How ‘Crazy Rich Asians’ Splash Their Cash
Kevin Kwan’s aunt is one tough critic.
Though his debut novel, Crazy Rich Asians, was a vertiginous success— trumpeted as a “48-karat beach read,” optioned for a film by the very producers behind the Hunger Games movies, and has even now sired a just-out sequel, China Rich Girlfriend —his aunt in his native Singapore didn’t “get what all the fuss was all about,” he tells me.
Having long lived in the old-monied milieu that was Kwan’s primary bull’s-eye in the first book, the dowager-in-question mumbled, “What’s amusing about this? It’s kind of boring.”
When I suggest it’s because she’s part of the same society satirized in the book, the 42-year-old novelist, with his ink-jet helmet of hair, and black-on-black attire, nursing a glass of Coke, nods blithely: “Yes, she just doesn’t see it.” All of which he found “a relief.”
Though his novels are the equivalent of a Bubble Tea concoction laced with Henry James extracts and Jackie Collins sprinkles—tracking a level of wealth that makes even Downton Abbey look more like Downton Arriviste—he concedes he didn’t write it for an inside-Singapore audience, or an inside-Hong Kong one.
Rather, Kwan, goaded by his own privileged upbringing (he’s talked about growing up with “nannies and servants and all that”) had only one goal in mind: “I wanted to introduce a contemporary Asia to a North American audience.”
The new novel, picking up some time after Crazy Rich Asians, has the same DNA of “Dynasty on steroids,” as some called it, and “giddy wealth porn,” as Janet Maslin just did in the The New York Times.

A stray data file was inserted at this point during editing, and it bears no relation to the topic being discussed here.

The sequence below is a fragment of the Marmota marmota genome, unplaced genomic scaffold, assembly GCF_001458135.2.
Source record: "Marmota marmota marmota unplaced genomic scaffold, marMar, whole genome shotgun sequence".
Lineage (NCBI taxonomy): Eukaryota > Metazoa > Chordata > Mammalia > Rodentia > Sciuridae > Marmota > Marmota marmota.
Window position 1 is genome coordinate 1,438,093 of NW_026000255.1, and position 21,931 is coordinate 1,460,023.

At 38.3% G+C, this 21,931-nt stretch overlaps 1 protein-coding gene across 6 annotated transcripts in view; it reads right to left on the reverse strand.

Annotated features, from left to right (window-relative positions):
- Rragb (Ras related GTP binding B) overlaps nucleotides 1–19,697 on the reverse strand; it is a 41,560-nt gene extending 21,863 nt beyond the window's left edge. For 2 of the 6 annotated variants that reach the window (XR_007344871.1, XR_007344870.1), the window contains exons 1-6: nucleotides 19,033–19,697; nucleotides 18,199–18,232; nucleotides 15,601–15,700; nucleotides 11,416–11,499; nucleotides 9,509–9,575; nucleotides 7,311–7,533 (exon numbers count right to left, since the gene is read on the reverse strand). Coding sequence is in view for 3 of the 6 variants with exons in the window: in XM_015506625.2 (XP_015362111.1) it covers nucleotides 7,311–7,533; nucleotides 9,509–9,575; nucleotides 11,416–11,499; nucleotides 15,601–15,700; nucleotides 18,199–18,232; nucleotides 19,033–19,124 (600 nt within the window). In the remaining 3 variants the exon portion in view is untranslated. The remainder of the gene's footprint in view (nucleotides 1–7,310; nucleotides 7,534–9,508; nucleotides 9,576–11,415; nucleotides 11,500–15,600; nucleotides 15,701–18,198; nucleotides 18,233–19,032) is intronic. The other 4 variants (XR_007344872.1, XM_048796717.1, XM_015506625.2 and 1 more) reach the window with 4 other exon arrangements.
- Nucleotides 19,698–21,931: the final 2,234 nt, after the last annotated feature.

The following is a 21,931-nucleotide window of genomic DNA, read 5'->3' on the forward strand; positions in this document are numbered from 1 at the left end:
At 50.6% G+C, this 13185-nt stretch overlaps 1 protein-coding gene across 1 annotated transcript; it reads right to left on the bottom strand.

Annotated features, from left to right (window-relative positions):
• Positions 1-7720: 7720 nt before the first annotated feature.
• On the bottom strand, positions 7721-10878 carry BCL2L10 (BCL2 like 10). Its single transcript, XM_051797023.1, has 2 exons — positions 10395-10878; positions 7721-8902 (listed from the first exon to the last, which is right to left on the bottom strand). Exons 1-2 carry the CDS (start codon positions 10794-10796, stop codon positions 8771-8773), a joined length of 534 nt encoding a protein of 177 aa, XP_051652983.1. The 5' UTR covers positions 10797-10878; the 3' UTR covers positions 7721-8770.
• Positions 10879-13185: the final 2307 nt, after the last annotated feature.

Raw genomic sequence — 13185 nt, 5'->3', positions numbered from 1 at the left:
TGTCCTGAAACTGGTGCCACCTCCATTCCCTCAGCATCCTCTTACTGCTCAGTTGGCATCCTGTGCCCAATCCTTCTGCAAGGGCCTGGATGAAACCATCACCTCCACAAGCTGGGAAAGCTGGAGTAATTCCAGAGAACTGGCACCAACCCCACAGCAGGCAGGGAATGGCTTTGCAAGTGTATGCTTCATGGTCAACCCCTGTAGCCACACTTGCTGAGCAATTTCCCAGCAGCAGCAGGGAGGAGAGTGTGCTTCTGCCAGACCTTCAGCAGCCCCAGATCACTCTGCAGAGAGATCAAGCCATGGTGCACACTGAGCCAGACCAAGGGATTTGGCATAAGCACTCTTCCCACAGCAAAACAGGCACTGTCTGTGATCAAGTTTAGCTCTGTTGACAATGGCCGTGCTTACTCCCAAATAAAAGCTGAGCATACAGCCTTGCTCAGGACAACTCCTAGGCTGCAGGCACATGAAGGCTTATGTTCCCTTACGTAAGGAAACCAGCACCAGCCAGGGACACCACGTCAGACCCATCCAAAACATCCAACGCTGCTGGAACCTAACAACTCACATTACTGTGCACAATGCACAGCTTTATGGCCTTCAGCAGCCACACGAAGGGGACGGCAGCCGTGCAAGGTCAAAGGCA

Made up of several interlocking stories of a sprawling family—including that of a shell-shocked ABC (American Born Chinese) being indoctrinated into this world, and a former porn star trying to become a society swan—it feasts on a clash of cultures that makes up the Asian theater of the absurd.
To this end, we get a dance between the old-guard snoots (who’d rather hari-kiri than have their photos in the paper or—gasp—the cover of Hong Kong Tatler) and the insta-Chinese-rich (such as the playboy character, Carlton, who gets the novel roaring by crashing his red Ferrari 458 into the window of the Jimmy Choo boutique on London’s Sloane Street).
Unravelling the endless modes of snobbery is sport for Kwan, and the set pieces in China Rich Girlfriend are such that even Serena van der Woodsen might gasp.
A Gulfstream with a koi pond inside? Done. Also, done and done: a palatial estate, owned by one of Shanghai’s new moguls, in which “Jiro’s second cousin” (referring to Jiro Ono, of Jiro Dreams of Sushi fame) runs a sleek in-house sushi operation, and guests are only allowed to “sleep on Hastens mattresses stuffed with the finest Swedish horsehair.” (Purveyors to the Swedish royal family since 1852, we’re informed via footnote, their “basic mattresses start at $15,000, and their top-of-the-line 2000T will set you back $120,000.”)
It’s a book in which everyone is a VIP, and nothing is not OTT. And while his is the type of fiction that’s eagerly filled a gap—China Rich Girlfriend was singled out on Entertainment Weekly’s list of the summer’s six “most anticipated,” next to a list that included such household names as Stephen King and Harper Lee—if there’s one criticism of the book it is that it perpetuates a new rash of Asian stereotypes.